When economists are asked why the price of oil is falling, the primary answer they give is because global economic activity is softening.
And that is definitely the case. In fact, we just learned that economic confidence in the eurozone has declined for the 11th month in a row…
Euro-area economic confidence slipped for an 11th straight month, further damping expectations that the currency bloc will rebound from a sharp growth slowdown and complicating the European Central Bank’s plans to pare back stimulus.
In addition, we just got news that the Swiss and Swedish economies had negative growth in the third quarter.
The economic news is bad across the board, and it appears to be undeniable that a global economic downturn has begun.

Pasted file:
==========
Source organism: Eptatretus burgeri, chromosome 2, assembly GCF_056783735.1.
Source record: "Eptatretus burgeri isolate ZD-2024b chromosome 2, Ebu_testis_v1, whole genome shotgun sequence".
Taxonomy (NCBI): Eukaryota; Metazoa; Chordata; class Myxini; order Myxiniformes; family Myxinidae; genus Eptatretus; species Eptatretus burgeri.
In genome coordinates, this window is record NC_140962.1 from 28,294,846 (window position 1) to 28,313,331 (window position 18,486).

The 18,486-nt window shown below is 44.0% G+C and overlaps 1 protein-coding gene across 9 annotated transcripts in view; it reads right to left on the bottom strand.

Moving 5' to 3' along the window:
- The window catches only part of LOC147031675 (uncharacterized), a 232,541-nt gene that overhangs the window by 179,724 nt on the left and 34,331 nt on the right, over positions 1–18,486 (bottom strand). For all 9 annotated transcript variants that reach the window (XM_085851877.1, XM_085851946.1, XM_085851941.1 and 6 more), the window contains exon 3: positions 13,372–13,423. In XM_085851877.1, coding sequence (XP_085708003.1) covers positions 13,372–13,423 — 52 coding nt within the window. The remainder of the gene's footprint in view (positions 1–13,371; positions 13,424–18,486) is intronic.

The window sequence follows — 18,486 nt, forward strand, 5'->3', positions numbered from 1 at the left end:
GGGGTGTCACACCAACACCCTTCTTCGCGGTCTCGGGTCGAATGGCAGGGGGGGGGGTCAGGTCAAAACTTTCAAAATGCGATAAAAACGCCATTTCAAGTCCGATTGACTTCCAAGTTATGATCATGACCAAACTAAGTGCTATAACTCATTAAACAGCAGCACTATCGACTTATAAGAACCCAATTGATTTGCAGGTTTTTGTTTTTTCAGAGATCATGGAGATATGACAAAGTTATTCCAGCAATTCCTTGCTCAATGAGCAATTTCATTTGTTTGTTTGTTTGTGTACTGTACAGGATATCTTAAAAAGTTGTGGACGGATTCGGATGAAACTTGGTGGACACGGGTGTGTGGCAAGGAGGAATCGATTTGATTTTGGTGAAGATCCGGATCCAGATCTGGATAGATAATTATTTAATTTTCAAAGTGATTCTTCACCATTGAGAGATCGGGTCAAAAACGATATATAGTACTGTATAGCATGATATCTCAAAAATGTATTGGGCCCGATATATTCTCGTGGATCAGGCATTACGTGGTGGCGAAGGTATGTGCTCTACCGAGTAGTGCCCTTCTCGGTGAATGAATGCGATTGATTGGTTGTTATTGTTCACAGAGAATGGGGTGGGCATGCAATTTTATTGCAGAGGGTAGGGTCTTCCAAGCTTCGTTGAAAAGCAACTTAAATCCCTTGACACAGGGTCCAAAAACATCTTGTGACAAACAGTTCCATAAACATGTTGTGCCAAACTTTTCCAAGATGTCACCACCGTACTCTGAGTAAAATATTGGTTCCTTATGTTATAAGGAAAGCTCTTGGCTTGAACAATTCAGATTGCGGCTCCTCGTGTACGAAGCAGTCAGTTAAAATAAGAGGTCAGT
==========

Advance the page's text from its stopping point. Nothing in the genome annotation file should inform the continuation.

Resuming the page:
But current Fed Chair Jerome Powell insists that he is “very happy about the state of the economy”…
Jerome H. Powell, the Federal Reserve’s chairman, has also taken an optimistic line, declaring in Texas recently that he was “very happy about the state of the economy.”
That is just great. He can be as happy as he wants, and he can continue raising interest rates as he sticks his head in the sand, but nothing is going to change economic reality.
Every single Fed rate hiking cycle in history has ended in a market crash and/or a recession, and this time won’t be any different.
The Federal Reserve created the “boom” that we witnessed in recent years, but we must also hold them responsible for the “bust” that is about to happen.